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Do you wanna be in my CLAN


Some of those of us metaphorically stripped to the waist at the civil legal aid coalface will be impressed or envious at the fast work of Scott-Moncrieff Harbour & Sinclair, who have decided that it is better to pre-empt the Legal Services Commission’s approach to Community Legal Advice Networks (CLANS) than await whatever prescription descends from the heights. They are probably right.

For anyone still wondering, CLANS are the LSC’s answer to the problem of the near total lack of rural or urban large firms capable of delivering the LSC vision of ‘holistic’ one stop shops for civil problems, given that such problems are usually intertwined; debt, benefits, family, housing, mental health etc.. Ideally the CLAN is an association of specialist providers, checking and then cross-referring each client’s full range of problems.

In principle, this is surely a good idea, one worth preserving from the LSC’s likely implementation. But CLANS are not going to be straightforward in operation. Aside from the inescapable problem of worsening public funding, three problems spring to mind, in no particular order:

The referral mechanism will need to be pretty robust, both in identifying training needs for front-line caseworkers and in ensuring capacity for referred cases. Resentments and accusations of cherry picking could build up very quickly otherwise.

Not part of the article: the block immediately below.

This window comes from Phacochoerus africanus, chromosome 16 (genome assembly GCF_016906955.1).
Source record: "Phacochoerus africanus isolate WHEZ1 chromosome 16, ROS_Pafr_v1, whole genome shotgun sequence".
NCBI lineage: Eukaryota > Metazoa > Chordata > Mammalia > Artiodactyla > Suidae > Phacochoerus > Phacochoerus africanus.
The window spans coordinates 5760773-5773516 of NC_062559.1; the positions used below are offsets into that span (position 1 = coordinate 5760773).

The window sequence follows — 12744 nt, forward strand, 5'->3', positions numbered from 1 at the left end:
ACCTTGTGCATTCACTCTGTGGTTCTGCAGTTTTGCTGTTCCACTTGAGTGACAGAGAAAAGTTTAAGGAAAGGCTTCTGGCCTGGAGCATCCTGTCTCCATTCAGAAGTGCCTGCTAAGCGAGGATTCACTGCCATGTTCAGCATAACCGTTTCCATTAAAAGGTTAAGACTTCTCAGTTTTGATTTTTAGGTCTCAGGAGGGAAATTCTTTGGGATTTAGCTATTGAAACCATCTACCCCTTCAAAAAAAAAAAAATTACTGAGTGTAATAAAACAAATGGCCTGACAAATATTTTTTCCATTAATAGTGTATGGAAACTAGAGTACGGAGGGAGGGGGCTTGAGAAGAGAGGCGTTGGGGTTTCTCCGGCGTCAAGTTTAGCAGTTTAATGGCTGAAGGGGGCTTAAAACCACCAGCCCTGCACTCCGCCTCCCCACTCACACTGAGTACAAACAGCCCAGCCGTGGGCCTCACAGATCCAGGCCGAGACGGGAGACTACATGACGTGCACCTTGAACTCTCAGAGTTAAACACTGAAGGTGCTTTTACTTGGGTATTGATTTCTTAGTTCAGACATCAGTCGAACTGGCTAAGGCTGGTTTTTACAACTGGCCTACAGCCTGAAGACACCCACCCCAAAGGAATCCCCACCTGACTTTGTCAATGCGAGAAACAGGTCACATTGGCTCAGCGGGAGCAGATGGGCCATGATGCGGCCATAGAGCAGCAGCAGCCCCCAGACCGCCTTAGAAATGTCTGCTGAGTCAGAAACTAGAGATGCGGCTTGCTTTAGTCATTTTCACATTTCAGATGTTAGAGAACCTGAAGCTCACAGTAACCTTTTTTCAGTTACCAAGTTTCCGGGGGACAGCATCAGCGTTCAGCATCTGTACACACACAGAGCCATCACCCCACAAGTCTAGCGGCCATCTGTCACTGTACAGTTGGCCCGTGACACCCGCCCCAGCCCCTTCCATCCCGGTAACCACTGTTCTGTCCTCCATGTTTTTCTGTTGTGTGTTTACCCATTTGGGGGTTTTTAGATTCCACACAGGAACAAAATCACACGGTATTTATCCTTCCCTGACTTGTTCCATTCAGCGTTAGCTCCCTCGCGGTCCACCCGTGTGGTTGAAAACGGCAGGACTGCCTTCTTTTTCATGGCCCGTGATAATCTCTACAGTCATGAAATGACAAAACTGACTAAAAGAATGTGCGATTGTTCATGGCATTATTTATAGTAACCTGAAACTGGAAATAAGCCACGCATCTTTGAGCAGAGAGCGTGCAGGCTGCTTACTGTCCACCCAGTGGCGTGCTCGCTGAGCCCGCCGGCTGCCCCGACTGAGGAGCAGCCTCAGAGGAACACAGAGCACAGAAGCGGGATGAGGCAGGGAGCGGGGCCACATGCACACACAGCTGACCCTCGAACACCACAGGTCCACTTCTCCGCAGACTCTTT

According to the Gazette, Scott-Moncrieff’s CLAN avant la lettre includes private firms and non-profit organisations. This seems to be inevitable for all CLANS if they are to provide the full range of services. After all, does any private practice still provide debt or welfare advice? But, given the mix of profit and NFP, how, in principle, will profit costs, funding and charging differences be worked out, let alone cross CLAN expenses?

And let’s be honest, a certain degree of arrogance in firms and NFPs will not help CLAN formation, the current scene being more Glen Coe than Braveheart.

Scott-Moncrieff are not a particularly conventional firm, so it is perhaps not surprising that they are among the pioneers. It may be too much to expect them to report back to the rest of us on the learning experiences involved in the running of an effective CLAN, but applause is due to them for pioneering what may be the only good idea to emerge from the LSC’s rethink of civil public funding. Applause also for recognising that this is likely to be a situation where early movers prosper. Now, where is my invitation?

Giles Peaker is a solicitor and partner in the Housing and Public Law team at Anthony Gold Solicitors in South London. You can find him on Linkedin and on Twitter. Known as NL round these parts.


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